The comeback is moving so quickly that Mr. Skouros is worried about a real estate bubble forming. So he is steering clear of new high-rise construction that he fears could go bust, and targeting smaller residential buildings with sound finances.
For others, the economic upturn has yet to heal the scars from austerity.
Dmitris Mitrofinakis, 67, has struggled to bounce back from shuttering the home décor store that he ran for over 40 years, after draining his personal savings during the crisis to try to salvage it. When he retired in 2015, the pension that he had long paid into was slashed to €1,300 a month from the €2,400 he was supposed to get.
“The austerity imposed on Greece was too strict,” said Mr. Mitrofinakis, who lives in a modest apartment with his wife in a working-class neighborhood, adding that he has little money left at the end of the month.
He sees signs that the economy is improving. “When you look around, people have more work and higher salaries,” Mr. Mitrofinakis said. “But a lot of other people haven’t recovered,” he said, adding that many of his retired neighbors are struggling to make ends meet.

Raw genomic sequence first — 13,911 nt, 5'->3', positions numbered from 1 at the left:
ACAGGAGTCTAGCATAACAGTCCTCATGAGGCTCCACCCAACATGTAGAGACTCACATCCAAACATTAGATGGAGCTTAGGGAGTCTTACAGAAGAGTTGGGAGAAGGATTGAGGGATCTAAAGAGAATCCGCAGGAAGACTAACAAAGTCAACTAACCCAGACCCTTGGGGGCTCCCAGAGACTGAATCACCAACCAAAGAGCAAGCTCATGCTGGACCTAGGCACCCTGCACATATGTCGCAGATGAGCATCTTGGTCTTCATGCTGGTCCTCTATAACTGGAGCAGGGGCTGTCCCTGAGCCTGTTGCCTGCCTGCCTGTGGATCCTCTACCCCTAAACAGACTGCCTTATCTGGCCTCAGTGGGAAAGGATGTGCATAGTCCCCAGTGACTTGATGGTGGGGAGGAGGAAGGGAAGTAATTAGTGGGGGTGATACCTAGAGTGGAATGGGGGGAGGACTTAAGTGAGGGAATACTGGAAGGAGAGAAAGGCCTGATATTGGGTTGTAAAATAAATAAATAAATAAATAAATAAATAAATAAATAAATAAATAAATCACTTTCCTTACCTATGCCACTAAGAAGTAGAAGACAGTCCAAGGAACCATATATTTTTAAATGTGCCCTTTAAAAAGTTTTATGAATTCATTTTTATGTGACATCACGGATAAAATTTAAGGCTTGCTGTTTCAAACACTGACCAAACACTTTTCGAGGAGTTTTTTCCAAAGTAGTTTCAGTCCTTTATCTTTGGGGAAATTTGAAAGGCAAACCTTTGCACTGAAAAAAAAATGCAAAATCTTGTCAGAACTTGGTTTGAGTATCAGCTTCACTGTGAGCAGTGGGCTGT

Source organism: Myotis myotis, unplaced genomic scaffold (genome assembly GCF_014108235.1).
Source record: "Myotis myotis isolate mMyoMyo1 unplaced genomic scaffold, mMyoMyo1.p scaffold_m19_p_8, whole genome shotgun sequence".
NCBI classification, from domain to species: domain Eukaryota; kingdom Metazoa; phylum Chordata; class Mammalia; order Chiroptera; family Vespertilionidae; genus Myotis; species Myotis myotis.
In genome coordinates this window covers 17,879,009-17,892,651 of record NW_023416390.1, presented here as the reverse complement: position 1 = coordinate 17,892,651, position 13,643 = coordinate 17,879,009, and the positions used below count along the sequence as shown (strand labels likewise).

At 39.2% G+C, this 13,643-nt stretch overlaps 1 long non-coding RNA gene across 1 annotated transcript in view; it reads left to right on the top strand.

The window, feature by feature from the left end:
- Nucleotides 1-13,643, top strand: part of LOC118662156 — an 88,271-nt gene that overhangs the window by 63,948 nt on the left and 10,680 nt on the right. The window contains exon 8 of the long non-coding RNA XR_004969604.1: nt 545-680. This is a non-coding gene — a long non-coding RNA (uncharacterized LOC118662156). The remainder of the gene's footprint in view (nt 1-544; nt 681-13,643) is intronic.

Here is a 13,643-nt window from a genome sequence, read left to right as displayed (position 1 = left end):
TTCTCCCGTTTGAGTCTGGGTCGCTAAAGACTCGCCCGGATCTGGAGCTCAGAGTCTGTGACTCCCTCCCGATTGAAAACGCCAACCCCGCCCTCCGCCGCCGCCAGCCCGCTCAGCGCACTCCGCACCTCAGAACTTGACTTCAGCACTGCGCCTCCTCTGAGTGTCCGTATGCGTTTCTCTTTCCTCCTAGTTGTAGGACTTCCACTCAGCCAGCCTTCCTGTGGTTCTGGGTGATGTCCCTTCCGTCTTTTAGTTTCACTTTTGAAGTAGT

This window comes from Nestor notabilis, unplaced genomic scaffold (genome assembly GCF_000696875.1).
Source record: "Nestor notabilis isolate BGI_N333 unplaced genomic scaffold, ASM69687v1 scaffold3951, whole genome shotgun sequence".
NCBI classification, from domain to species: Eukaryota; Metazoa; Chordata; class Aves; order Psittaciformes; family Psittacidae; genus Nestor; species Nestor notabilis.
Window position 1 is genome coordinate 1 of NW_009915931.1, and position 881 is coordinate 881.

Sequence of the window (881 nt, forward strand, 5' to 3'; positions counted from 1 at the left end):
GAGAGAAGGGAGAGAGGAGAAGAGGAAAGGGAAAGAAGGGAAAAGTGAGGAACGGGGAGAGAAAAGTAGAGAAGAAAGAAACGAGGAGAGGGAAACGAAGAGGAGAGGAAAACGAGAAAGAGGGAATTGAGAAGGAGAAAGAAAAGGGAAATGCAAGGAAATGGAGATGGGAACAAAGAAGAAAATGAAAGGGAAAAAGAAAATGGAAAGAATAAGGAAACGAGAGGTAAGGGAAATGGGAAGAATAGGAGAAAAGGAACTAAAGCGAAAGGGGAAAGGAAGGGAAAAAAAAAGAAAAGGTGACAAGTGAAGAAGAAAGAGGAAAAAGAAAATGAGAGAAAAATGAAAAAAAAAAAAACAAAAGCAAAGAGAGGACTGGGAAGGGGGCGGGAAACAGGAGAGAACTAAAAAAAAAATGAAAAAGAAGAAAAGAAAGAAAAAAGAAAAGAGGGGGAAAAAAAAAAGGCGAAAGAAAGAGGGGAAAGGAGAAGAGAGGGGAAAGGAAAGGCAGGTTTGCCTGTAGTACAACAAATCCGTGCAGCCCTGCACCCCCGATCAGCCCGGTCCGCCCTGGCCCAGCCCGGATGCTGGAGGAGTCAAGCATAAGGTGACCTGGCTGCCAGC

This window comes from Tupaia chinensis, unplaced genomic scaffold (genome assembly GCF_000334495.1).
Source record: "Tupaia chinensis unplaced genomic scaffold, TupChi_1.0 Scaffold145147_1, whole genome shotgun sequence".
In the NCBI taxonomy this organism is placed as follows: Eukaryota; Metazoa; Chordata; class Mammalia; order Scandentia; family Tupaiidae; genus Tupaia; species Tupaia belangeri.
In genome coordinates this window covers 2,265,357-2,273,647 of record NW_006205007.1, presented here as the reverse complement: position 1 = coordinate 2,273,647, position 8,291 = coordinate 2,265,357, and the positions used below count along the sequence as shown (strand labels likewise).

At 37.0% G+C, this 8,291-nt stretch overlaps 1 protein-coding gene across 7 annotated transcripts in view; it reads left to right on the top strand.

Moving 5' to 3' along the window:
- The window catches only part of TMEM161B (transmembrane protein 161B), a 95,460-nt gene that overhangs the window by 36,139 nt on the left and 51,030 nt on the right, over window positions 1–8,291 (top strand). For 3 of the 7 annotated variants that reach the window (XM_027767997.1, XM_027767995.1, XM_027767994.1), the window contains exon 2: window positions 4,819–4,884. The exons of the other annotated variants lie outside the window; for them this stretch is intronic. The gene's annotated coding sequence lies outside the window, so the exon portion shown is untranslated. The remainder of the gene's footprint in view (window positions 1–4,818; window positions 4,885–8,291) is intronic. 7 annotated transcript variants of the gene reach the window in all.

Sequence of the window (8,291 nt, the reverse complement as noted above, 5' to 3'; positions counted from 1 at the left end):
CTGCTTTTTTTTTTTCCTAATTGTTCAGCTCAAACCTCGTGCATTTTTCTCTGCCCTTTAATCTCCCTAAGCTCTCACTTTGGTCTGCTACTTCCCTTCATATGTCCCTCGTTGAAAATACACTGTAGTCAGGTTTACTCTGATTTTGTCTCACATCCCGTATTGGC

Roula Skouros, a hotel manager in the city of Tripoli, doesn’t expect Greece’s investment grade rating to improve her life. “Someone who maybe works at the bank or at the stock market probably is affected, but I’m not,” said Ms. Skouros, who is not related to Paris Skouros.
Her paycheck has always hovered around the minimum wage, she said. But with inflation running rampant at the gas pump and grocery store, an improved economy “doesn’t mean anything if you can’t afford gas and food,” Ms. Skouros said.
In a recent speech, Mr. Mitsotakis acknowledged the challenges and vowed to spread the recovery’s benefits more widely. “We’re not hiding behind investment grade, saying, ‘We achieved an important goal — let’s turn to autopilot,’” he said.
His government announced that it aimed to raise the monthly minimum wage to €950 by the end of its four-year term after lifting it to €780 in April. Public-sector salaries will also increase for the first time since a 20 percent cut during the crisis to pay Greece’s debts.
For Konstantinos Kanderakis, 62, a supervisor at Greece’s digital services agency, the gains are meaningful. He earns €1,300 a month after a 35-year career in government, and he will get a €100 monthly increase after a decade in which his income had fallen.
“It’s a big psychological boost,” he said. “Greece is stable again, and what I am happy about is that things will be better for my children.”
Niki Kitsantonis contributed reporting from Athens.